(WHTM) — You see them just about everywhere in Pennsylvania and they’re turning gas stations, convenience stores and even laundromats into mini-casinos. They’re called games of skill they look like slot machines, and on Wednesday a senate hearing explored why, even though they’re big business, there’s no state oversight.
“These skill games machines have popped up all over the Commonwealth,” Senator Amanda Cappelletti (D-Montgomery, Delaware counties).
The biggest skill of these games? Proliferating and profit-making, testifiers said, but the state’s the big loser.
“Currently these skills games are not regulated they do not have the safeguards or provide for protections like self-exclusion,” Cappelletti said.
The state doesn’t tax what has become a billion-dollar-a-year industry, inspect the machines, provide help for gambling addicts, or keep minors from playing. A city councilman said this of a child in inner-city Philly.
“The probability of him running into a book, a vegetable, or a gambling machine, the probability is he’s going to run into one of those gambling machines,” Philadelphia City Council member Curtis Jones said.
Lawmakers say they intended for the gambling law to prohibit such machines. Courts have ruled otherwise. Senator Wayne Fontana (D-Allegheny County) calls it a loophole.
“Far as I’m concerned, we should be shutting them all down and then starting over again,” Fontana said.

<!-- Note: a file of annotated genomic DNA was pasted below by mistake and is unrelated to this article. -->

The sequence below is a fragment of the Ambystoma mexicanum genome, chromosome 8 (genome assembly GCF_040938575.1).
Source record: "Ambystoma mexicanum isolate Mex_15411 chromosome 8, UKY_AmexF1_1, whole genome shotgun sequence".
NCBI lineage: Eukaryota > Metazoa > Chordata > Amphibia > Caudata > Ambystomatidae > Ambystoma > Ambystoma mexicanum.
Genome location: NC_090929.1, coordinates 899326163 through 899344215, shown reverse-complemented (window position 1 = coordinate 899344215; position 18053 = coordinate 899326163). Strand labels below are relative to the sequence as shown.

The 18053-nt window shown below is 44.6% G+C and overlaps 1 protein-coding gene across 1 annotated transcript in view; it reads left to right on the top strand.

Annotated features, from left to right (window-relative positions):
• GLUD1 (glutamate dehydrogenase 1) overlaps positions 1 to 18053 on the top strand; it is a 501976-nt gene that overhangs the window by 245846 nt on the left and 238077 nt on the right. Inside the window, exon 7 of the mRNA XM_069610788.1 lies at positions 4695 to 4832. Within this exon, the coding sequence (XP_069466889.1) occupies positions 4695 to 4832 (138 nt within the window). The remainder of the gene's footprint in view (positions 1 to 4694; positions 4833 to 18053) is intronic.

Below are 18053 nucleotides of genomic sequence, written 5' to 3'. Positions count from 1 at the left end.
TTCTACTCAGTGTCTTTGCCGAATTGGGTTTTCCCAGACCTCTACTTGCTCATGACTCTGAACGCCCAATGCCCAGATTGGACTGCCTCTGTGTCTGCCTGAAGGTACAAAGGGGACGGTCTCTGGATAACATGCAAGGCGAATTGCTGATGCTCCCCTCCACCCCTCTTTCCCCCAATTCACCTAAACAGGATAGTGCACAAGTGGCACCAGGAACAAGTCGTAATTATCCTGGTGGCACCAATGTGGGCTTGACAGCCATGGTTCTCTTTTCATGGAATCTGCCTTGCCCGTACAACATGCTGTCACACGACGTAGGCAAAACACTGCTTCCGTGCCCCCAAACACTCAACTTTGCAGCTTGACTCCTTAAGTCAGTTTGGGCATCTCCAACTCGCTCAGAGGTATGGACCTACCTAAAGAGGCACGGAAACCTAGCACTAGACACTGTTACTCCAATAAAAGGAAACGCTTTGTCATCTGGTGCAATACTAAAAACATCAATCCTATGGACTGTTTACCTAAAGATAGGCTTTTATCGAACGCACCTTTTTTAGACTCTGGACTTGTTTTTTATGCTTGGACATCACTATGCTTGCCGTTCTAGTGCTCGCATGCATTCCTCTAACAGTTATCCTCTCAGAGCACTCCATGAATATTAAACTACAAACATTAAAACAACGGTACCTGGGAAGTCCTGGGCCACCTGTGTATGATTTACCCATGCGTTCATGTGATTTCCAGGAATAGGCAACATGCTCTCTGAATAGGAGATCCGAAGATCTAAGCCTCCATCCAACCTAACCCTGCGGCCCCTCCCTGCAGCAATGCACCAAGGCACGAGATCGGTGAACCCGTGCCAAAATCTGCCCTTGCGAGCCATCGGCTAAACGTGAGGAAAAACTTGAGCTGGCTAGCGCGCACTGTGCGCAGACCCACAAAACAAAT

Pace-O-Matic the largest manufacturer of these games chose to avoid the bash-fest. But released a statement blaming casinos for leading the fight to ban them.
“What the big multi-state and out-of-state casinos are really saying is they don’t care how much their underhanded efforts hurt Pennsylvania small businesses, fraternal clubs, American Legions, VFWs and volunteer fire companies,” spokesperson Mike Barley said.
“Why are you complaining, Mr. Casino,” the sponsor of the bill to legalize skills games Gene Yaw said.
Republican Senator Yaw’s bill would tax, regulate and legalize the games. He scoffs at the casino’s complaints.
“If you’re worried about the mom-and-pop store that has five of these machines, then I almost want to say there’s something wrong with your business plan,” Yaw said.
Pace-O-Matic’s unusual business plan of forcing its way into the game is paying off but the state’s not getting its cut. That needs to change, lawmakers say.
“Hopefully, we can figure out what needs to be done either,” Senator Jay Costa said. “Either we’re going to prohibit them or we’re going to permit them.”
A Pace-O-Matic spokeswoman told me the company is willing to testify in any future hearings when the focus isn’t so negative and it’s able to discuss the positive impact of skills games, which is standard.